Raymond Luczak’s latest poetry collection, once upon a twin, movingly explores the life that might have been had he been born a twin. Put another way, he examines the pervasive presence of an absence, as Sara Paye puts it in her thoughtful review of the book for the Sierra Nevada Review blog. As Luczak describes in the first poem, his exploration of twinhood doesn’t come simply from wishful thinking; “9 months” explains that his mother can’t remember when she miscarried a child—whether it was in February, March, or April 1965—but that the timing is close to her pregnancy with Raymond. The metaphorical ending of this first poem is poignant and sets up the investigation for the rest of the book:
up & down oak street where i once roamed
the trees are mostly gone
but the shadow of my other half
still runs a mean yellow stripe
right through the road of my life
the mystery of never knowing him
In the poems that follow, it becomes clear that Luczak’s desire to have and to have had a twin is rooted in the loneliness and rejection that he experienced in childhood as a deaf gay person, both among his hearing peers and in his own hearing family. These poems are talky—reminiscent of Frank Bidart or Frank O’Hara—and lack punctuation, making them feel simultaneously intimate, accessible, and urgent, as if told to a friend or close family member. Many of the poems are directly addressed to his twin, we readers made to overhear them.
Through prose poetry, contrapuntal poems, list poems, and other forms, Luczak expands the notion of what can be autobiographical, since many of the poems are fictional representations of his so-called twin (and even these are peppered with real people and scenes from his childhood and adulthood). As a deaf person, what I found most interesting was his probing into whether his twin would be hearing or deaf and what the consequences would be in either case, such as in this excerpt from “if you were my twin”:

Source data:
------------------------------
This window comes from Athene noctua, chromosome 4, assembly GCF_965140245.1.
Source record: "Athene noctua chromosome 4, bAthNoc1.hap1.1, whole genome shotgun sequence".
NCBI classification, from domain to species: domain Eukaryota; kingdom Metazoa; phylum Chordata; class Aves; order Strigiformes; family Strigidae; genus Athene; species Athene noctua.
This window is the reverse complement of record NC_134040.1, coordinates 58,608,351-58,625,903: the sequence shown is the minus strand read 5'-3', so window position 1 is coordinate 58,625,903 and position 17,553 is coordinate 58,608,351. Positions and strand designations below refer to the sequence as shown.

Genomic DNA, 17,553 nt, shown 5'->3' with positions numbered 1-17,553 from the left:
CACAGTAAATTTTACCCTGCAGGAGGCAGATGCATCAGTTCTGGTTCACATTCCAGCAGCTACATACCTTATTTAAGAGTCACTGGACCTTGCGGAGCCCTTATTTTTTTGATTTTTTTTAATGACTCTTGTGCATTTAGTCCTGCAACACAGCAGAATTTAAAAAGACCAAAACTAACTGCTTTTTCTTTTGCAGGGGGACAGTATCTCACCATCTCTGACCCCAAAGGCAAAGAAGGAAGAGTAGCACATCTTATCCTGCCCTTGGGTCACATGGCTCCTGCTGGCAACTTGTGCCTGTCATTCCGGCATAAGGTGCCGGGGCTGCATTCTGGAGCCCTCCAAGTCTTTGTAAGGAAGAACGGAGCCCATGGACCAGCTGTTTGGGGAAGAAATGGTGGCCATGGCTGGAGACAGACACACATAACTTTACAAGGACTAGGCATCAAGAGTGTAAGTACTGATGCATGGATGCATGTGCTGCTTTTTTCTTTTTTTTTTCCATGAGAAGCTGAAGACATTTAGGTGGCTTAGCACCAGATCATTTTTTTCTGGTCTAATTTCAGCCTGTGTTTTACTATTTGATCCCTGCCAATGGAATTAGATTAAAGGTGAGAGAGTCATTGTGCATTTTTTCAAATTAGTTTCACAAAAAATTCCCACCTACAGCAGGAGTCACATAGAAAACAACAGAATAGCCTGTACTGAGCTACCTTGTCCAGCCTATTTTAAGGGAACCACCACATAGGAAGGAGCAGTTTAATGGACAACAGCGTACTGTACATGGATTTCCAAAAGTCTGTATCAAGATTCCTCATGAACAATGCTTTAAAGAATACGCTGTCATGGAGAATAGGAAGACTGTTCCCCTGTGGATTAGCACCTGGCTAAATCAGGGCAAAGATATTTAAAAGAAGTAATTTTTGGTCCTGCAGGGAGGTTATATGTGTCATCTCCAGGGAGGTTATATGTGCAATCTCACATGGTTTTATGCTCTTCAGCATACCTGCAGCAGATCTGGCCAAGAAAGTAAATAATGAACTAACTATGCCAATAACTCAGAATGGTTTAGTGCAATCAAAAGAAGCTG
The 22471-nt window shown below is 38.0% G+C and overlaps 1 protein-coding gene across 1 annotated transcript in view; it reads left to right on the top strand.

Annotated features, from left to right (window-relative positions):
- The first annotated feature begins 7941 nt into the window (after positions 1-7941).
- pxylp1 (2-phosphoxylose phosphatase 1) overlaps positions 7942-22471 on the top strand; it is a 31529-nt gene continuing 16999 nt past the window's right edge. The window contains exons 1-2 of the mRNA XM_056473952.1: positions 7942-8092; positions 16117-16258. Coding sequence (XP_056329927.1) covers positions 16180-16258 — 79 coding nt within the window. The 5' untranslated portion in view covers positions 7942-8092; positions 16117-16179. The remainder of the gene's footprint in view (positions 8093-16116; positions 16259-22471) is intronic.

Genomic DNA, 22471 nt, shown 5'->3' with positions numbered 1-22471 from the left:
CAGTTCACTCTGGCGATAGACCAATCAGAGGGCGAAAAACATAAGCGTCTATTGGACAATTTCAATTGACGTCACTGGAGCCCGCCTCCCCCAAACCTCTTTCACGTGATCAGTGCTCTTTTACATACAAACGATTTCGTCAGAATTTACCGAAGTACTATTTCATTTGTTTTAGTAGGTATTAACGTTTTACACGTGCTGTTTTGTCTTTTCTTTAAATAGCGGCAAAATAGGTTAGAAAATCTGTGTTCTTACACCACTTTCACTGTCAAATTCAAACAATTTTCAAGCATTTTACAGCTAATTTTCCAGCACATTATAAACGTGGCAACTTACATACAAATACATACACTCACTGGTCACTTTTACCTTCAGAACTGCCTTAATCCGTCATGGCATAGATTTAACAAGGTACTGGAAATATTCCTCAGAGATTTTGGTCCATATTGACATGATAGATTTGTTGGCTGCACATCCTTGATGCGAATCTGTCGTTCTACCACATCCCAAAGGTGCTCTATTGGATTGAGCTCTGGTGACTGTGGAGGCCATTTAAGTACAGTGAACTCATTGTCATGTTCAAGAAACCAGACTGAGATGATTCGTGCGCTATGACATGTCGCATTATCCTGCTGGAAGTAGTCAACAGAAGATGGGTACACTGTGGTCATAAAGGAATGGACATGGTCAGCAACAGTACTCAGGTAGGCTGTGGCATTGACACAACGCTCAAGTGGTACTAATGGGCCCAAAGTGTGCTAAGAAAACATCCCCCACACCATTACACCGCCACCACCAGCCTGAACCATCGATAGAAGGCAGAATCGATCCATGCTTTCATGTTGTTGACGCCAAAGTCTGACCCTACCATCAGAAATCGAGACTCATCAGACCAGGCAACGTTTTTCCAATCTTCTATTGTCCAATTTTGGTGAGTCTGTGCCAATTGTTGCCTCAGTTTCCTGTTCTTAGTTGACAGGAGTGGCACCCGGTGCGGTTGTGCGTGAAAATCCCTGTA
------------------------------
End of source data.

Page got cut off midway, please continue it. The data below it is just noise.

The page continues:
you would listen for me what everyone was saying
youd fingerspell who was saying what was so funny
id finally laugh just like everyone else
you would smile knowing what would make me laugh
i would also look for things that make you laugh
nothing like seeing my best friend laughing so hard
rolling over on the living room carpet because
i was funny hysterically better than anyone in our family
nobody in my family would agree on that
you didnt care because i still made you chortle
As someone from an all-hearing family, I can relate to this desire to not be lonely, to “laugh just like everyone else.” Incidentally, I am a twin, and my brother did (and does) connect me to my family in ways that my other siblings normally don’t. As Raymond imagines, this rapport arises from a special kind of connection that only twins share.
In his poem, “my other (deaf) twin,” he imagines his twin as deaf, seeing his face and hands illuminated as:
crystalclear as dew clinging
to the underside of grass blades
mirroring the joy of dawn
Through similes like these, Luczak portrays an imagined relationship in which two people profoundly understand each other beyond simple communication, whose “stories we sow / will outroot us.” There is a sense of communion here that transcends connection, that speaks in a religion of its own making.
But the collection doesn’t always focus on twinhood. One particularly powerful poem is his list poem, “the easiest words to lipread in a schoolground,” which lists harmful epithets that intensify with each addition. Another is “deaf rich boy 79,” in which Luczak imagines himself as a deaf rich boy who’d “own the entire town beyond pamida” and own “a pair of expensive designer jeans at the down under shop / at stern & field on aurora and suffolk”. And yet another is “heretics,” a poem that resees sign language as a language one could “worship,” as one worships God. But these poems, too, connect back to twinhood by feeding into the collection’s reason for being: to find community in a world that mocks him for his identity.
Luczak’s masterful poems ask us to resee memory as an unreliable source of information about the world, but also one that holds within it possibilities that can’t easily be verified or fulfilled. They demand us to consider the deaf perspective, how it is its own religion with its own devoted followers and its own sacred language. And they ask us to contemplate the magic of twinhood and how such a connection of resemblance could be an avenue to true belonging in a world that rejects difference.
Title: once upon a twin: poems
Author: Raymond Luczak
Publisher: Gallaudet University Press
About the Reviewer
Sarah Katz’s poems have appeared in District Lit, So to Speak, Rogue Agent, MiPOesias, The Shallow Ends, Bear Review, among others. She has contributed essays and articles to a variety of publications, including The Atlantic, The Guardian, The New York Times, The Washington Post, The Rumpus, Slate, and others. Her first book of poetry, Country of Glass, is forthcoming from Gallaudet University Press in spring 2022. She lives in Fairfax, Virginia, with her husband.
Read Raymond Luczak’s poetry, “MACS9467-JD” and “Amberlight,” in this issue of Wordgathering.